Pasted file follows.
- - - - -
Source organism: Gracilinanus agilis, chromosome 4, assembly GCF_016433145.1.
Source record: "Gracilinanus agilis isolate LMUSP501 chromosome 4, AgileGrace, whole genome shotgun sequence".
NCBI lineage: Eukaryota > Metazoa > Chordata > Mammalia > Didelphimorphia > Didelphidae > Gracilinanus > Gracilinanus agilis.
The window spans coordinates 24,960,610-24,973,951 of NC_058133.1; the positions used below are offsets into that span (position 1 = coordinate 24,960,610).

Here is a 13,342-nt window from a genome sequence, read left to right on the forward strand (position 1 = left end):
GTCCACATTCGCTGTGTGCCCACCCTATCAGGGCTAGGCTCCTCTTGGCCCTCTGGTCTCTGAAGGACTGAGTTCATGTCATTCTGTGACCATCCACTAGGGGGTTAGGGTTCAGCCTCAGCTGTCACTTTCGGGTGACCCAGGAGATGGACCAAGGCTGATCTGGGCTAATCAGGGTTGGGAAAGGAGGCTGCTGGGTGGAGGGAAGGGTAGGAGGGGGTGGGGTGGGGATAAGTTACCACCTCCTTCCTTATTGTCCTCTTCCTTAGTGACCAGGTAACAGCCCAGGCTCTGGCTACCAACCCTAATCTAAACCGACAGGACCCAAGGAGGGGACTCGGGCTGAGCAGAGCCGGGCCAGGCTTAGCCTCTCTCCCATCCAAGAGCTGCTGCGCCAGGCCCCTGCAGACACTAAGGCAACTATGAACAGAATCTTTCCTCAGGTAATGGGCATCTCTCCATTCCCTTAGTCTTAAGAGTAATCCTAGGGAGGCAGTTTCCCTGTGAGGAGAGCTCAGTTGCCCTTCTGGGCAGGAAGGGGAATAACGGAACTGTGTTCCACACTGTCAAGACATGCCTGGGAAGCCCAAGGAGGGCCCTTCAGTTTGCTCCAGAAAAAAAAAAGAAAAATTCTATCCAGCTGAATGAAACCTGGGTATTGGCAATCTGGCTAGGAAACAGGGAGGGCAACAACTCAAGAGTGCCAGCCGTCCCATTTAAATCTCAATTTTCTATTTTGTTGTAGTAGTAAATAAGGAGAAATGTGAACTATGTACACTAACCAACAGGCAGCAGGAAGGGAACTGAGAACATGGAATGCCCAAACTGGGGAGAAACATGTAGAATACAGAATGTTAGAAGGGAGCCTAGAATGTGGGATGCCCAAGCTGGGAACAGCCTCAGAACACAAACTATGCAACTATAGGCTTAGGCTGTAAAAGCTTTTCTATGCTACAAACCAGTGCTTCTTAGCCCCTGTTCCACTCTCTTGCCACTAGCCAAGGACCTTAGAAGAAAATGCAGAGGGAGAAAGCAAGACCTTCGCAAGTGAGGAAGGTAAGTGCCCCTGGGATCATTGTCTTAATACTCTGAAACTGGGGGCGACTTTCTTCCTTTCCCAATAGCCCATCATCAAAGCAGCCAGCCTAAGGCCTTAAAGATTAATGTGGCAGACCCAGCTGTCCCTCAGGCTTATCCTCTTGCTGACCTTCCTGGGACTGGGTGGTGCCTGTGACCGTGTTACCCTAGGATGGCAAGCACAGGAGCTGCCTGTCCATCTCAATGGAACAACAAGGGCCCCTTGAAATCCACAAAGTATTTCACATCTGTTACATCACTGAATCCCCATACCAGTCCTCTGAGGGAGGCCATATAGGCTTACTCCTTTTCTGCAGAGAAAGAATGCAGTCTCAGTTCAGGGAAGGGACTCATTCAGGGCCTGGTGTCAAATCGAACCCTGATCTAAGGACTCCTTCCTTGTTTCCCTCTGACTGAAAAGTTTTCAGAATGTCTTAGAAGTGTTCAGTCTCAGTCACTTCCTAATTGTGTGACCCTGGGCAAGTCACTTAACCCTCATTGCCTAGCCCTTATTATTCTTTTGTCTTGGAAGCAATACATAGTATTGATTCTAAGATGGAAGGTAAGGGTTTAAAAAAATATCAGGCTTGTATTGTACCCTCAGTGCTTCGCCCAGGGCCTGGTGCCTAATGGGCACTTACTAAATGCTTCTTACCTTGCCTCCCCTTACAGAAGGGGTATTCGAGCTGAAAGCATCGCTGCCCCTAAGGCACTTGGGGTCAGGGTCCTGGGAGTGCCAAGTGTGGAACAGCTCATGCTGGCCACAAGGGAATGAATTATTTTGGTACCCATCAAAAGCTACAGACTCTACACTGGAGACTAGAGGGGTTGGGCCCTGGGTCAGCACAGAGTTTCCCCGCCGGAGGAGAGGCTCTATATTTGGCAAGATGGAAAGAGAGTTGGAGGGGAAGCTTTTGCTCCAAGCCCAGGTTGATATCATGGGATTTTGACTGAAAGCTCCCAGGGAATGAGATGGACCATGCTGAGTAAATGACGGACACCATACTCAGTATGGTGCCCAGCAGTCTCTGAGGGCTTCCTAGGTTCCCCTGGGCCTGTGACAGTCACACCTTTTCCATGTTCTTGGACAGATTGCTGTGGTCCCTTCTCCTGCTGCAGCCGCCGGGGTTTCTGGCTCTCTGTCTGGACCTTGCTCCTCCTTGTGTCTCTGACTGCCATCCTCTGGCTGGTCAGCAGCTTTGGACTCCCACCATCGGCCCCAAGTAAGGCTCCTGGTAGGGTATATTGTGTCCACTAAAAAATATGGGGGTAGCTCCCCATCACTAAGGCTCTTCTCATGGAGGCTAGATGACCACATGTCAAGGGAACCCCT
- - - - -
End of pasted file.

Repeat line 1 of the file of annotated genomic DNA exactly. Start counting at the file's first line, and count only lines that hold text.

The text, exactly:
Source organism: Gracilinanus agilis, chromosome 4, assembly GCF_016433145.1.